Whether you’re interviewing for a job or an internship, you will inevitably have something about your education, background, or experiences that isn’t quite what your potential employer has in mind. This however isn’t personal and doesn’t necessarily mean you’re not qualified. In fact, it’s highly unlikely that any candidate is going to be perfect for a job. There’s always something that could be a little better or a little more on point, and it’s probably an amalgam of different candidates that equates to the perfect package. Once you have the interview lined up, know that you met the basic criteria for the job and then some — at least on paper! The point of the interview then is for your potential employer to gauge if you’re the best possible candidate out of all of the other applicants. And that’s where you have the opportunity to discuss all of your experiences and accomplishments, but it’s also where perceived weaknesses and imperfections can get highlighted and probed.
Although we’d all love to pretend these perceived imperfections don’t exist, we can’t. They become the elephant in the room: everyone knows they exist and they’re impossible to ignore. Because you can’t ignore them, it’s important that you’re ready to acknowledge and address any questions about your perceived weaknesses with confidence and then take the focus off that pesky elephant and quickly move to more positive experiences and traits.
Some common examples of perceived weaknesses are grades and lack of experience. Although your potential employer will have reviewed your resume and decided that you meet their basic criteria, you are still not in the clear, and may have to justify your low GPA or lack of industry experience. Maybe your employer sees that you have a 3.2 GPA, and the job posting just said 3.0 or above (or maybe didn’t even include one), but they’re really hoping for someone with a 3.5 and above. Your GPA may be in line with their requirements, but they may want to know if some of your lower grades were outside of your major or during your freshman year.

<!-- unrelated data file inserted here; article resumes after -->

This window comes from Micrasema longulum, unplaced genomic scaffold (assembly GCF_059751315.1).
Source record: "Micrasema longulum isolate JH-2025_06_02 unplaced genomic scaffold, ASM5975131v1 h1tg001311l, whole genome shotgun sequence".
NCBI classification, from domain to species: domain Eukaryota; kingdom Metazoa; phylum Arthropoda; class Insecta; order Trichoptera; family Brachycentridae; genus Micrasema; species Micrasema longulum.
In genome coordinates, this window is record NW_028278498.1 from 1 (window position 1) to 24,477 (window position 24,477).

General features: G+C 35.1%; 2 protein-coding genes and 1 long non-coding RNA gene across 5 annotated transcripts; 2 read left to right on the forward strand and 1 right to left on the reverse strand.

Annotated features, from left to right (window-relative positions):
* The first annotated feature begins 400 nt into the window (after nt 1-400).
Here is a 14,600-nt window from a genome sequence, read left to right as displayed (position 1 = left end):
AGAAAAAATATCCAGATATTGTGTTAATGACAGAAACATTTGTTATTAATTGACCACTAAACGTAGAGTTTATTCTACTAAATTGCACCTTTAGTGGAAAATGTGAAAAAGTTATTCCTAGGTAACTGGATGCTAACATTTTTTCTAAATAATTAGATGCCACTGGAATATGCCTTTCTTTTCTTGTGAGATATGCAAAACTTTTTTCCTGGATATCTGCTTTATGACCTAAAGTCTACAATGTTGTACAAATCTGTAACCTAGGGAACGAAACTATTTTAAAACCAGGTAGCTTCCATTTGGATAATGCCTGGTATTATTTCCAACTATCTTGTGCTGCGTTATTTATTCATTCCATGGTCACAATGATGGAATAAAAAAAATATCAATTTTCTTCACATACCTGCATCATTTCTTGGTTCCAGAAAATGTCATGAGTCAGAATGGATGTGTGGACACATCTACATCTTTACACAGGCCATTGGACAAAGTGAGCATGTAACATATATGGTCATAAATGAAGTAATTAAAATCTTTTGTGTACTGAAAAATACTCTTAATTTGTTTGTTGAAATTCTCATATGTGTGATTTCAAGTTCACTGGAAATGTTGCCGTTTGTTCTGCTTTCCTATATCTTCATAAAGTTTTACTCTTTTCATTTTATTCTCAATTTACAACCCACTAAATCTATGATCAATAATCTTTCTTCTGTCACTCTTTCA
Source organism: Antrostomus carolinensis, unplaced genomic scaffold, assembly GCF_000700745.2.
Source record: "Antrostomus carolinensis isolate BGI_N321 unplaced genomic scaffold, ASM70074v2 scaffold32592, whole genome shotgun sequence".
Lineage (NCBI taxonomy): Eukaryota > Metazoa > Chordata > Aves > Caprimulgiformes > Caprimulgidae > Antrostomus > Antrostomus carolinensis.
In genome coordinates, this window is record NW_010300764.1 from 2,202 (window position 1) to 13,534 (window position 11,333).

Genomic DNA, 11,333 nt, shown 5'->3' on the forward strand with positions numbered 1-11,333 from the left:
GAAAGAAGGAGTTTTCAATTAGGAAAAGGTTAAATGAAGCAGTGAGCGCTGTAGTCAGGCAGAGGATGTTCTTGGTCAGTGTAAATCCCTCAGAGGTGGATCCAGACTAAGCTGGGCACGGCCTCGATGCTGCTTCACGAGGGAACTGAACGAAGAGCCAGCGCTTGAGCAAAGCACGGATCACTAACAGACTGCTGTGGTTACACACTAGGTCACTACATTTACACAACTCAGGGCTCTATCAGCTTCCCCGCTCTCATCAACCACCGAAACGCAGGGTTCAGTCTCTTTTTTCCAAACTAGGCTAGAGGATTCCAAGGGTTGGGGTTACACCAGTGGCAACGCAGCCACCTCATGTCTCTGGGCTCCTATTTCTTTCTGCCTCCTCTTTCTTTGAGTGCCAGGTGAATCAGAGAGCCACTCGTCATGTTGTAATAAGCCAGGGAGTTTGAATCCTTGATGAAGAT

Or in regard to experience, maybe they don’t see an experience on your resume, but because they were impressed by the rest of the package, they wanted to see if you had similar work experience, or at least have some trait that gives them the confidence you can pick it up on the job. Try not to get thrown off by these questions because they’re all part of both you and the employer figuring out if this is a good fit. Indeed, you wouldn’t want to work somewhere where your background and experiences aren’t valued!
Coming back to grades and experience as the potential elephant in the room, the best way to answer questions that aim to probe these potential weaknesses is to identify those areas in advance (which a careful review of the job description will usually bring to light), and then to acknowledge them, address them, and move on to the positive that came out of the those circumstances. Always remember to speak in an honest, confident and importantly, proactive manner that keeps the conversation moving forward and focused on the skills and experiences you do have.
- Did you perhaps struggle with some biology classes during your freshman year before realizing that you wanted to pursue international affairs and not pre-med? Can you discuss that realization with your employer, and then explain that since transferring to international affairs you’ve maintained A-level grades and have participated in several significant research projects?
- Are you maybe lacking in some experience that was listed on the job description but did some similar tasks during an internship and can truthfully and confidently explain that you’re ready to take on this new responsibility? Instead of saying “no, I don’t have that experience,” can you instead, more positively and proactively, explain that “while I haven’t done A, I have done X, Y and Z during past internships and feel confident that I can tackle A if I’m hired.”
Notice here that we’re not letting the elephant just sit there. We didn’t shut down when asked these difficult questions, or give a one-word “yes” or “no” answer, or one that acknowledged the perceived weakness without any concomitant positive. Rather, we aimed to carry the conversation forward and in the direction we wanted it to go, away from the elephant and toward the positive attributes that we, as a candidate, bring to the table.
The take-away from all of this is not to let that pesky elephant that lurks in the background for all of us as candidates, in one way or another, derail an otherwise promising opportunity. Be prepared to address it, and know how to keep the conversation moving forward after you’ve done so.